Protecting Online Data Using 2-Factor Authentication

504ensicsAbout the author: Vico Marziale, PhD is a Managing Partner of 504ENSICS Labs, specializing  in cutting edge research and development of tools and techniques for digital forensics and computer security.


Maybe you’ve heard something about the National Security Agency spying on Americans, Chinese hackers breaking into, well, just about everywhere, or email phishing campaigns targeted at specific high-value businesses?

If not, you should be aware that people are constantly trying to break in and get access to your (and your client’s) data. While you may not be able to stop the NSA from stealing what they want, there are some simple steps you can take to gain a level of protection from your typical non-government hacker.

One of the easiest and most effective ways to protect online accounts, such as web-based email, is called “2-factor authentication.”

This slightly strange sounding term refers to a pretty simple concept:

Right now, when you log into an email account, for example Gmail, your password is what you use to authenticate – prove you’re you – to the Google’s email server. This is single factor (your password) authentication. The problem here is that hackers are constantly trying to guess or steal that password.  (Yes, having a strong password helps, but not as much as you might think – Google “keylogger.”) Having that password means they have access to all of you online mail.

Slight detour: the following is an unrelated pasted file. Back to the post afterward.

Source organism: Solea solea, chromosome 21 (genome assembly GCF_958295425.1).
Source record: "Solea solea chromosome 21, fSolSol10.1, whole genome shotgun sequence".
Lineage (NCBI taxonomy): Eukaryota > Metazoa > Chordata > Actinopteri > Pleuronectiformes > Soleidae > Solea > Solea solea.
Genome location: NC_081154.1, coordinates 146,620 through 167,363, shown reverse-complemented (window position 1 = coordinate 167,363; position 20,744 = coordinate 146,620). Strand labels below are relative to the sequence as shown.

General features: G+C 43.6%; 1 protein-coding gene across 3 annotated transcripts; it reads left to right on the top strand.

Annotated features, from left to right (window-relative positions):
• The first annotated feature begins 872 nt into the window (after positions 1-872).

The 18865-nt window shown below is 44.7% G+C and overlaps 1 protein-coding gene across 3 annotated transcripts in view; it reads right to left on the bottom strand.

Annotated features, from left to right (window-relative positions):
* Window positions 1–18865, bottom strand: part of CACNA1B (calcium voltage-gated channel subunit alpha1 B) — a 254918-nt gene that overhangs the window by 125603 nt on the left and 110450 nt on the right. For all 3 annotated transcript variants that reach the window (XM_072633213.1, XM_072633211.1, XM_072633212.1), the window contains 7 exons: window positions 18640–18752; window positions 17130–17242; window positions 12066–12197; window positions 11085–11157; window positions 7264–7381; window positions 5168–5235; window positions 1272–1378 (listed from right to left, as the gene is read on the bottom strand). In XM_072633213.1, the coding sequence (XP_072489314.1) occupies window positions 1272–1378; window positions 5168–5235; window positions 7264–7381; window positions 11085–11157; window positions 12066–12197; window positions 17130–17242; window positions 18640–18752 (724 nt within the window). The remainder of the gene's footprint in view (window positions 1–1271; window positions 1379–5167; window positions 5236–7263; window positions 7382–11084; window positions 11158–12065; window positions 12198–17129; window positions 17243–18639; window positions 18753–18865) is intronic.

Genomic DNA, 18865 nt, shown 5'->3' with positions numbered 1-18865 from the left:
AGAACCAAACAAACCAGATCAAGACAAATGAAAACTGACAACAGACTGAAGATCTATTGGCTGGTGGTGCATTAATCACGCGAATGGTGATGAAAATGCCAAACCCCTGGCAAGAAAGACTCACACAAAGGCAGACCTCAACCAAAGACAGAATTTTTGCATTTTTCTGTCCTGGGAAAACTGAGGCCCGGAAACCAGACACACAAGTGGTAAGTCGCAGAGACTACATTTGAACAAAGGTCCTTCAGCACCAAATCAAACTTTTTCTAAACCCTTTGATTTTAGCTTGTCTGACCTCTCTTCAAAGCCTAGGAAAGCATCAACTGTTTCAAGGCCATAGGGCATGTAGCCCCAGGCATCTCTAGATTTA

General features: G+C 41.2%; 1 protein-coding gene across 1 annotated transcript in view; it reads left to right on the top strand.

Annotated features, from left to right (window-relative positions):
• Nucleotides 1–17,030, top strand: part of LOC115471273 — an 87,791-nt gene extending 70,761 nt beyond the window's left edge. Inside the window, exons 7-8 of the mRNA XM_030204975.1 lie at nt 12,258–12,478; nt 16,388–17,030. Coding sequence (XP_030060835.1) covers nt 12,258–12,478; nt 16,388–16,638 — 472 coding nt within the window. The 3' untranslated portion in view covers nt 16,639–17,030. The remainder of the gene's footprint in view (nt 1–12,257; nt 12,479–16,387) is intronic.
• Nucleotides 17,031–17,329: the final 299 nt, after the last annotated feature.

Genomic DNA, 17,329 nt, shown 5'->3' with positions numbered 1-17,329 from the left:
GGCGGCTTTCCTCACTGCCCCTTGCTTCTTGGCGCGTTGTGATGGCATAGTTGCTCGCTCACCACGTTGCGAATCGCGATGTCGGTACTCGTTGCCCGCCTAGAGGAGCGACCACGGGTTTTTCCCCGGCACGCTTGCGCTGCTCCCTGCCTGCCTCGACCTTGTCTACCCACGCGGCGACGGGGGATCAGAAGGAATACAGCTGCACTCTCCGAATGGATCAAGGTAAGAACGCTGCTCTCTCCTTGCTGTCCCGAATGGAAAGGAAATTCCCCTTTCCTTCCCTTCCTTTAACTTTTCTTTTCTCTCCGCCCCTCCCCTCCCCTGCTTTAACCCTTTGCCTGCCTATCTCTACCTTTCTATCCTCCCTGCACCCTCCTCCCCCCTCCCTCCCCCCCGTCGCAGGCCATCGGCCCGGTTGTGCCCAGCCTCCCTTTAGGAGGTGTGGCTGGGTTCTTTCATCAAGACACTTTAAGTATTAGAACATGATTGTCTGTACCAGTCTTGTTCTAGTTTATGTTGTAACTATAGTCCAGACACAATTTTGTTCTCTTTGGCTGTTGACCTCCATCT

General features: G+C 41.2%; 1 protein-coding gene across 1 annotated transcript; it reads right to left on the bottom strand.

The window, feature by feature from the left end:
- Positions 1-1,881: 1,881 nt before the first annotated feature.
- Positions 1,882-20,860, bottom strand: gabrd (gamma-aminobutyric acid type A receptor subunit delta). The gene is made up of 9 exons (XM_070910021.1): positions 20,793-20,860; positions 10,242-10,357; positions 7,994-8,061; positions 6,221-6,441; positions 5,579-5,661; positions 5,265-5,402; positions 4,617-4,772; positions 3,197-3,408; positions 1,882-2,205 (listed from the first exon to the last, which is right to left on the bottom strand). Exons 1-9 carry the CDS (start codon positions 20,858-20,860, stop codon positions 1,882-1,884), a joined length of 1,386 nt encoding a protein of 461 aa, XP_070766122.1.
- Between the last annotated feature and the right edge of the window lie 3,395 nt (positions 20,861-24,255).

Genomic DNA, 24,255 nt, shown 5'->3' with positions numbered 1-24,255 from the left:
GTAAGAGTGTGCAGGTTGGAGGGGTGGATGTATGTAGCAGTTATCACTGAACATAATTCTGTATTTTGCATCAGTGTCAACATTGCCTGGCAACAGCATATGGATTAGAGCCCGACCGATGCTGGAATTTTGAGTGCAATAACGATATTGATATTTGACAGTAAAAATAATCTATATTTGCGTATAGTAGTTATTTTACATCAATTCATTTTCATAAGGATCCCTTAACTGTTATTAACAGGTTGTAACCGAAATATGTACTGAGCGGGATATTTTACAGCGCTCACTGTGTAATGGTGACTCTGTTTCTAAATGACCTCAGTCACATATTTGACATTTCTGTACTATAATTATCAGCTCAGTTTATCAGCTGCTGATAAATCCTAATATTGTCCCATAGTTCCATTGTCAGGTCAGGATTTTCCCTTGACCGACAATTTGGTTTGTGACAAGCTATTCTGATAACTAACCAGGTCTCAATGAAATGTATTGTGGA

2-factor authentication means using two methods to authenticate yourself to the email server. Usually the second method makes use of you cell phone. It works like this: the first time you set it up, Google will send a text message to your phone containing a short code that you must also put into to login page. The server then knows that it’s you at the keyboard and allows you access to your mail. As long as you’re using the same computer, it will only periodically (once a month or so) text you a new code to put in the next time you log in.

The effect? Let’s say I stole your password (swear I wouldn’t, but I probably could).

If I now go to my computer and try to log in to your account to snoop on all of your email, Google will notice that I’m trying to log in from a different machine. Since Google doesn’t know who is trying to log in, it sends you a text message with a new code, and requires that code to get in. Since I didn’t get the code sent to me, I’m denied access. Simple, eh?

Now, take a minute and think of all the interesting stuff you have stored in your email account. Also, is this the email account you use for password resets for other online accounts like your banking?

Now, go and set up two-factor authentication.

P.S. Other websites support 2-factor authentication including Facebook, LinkedIn, and Twitter.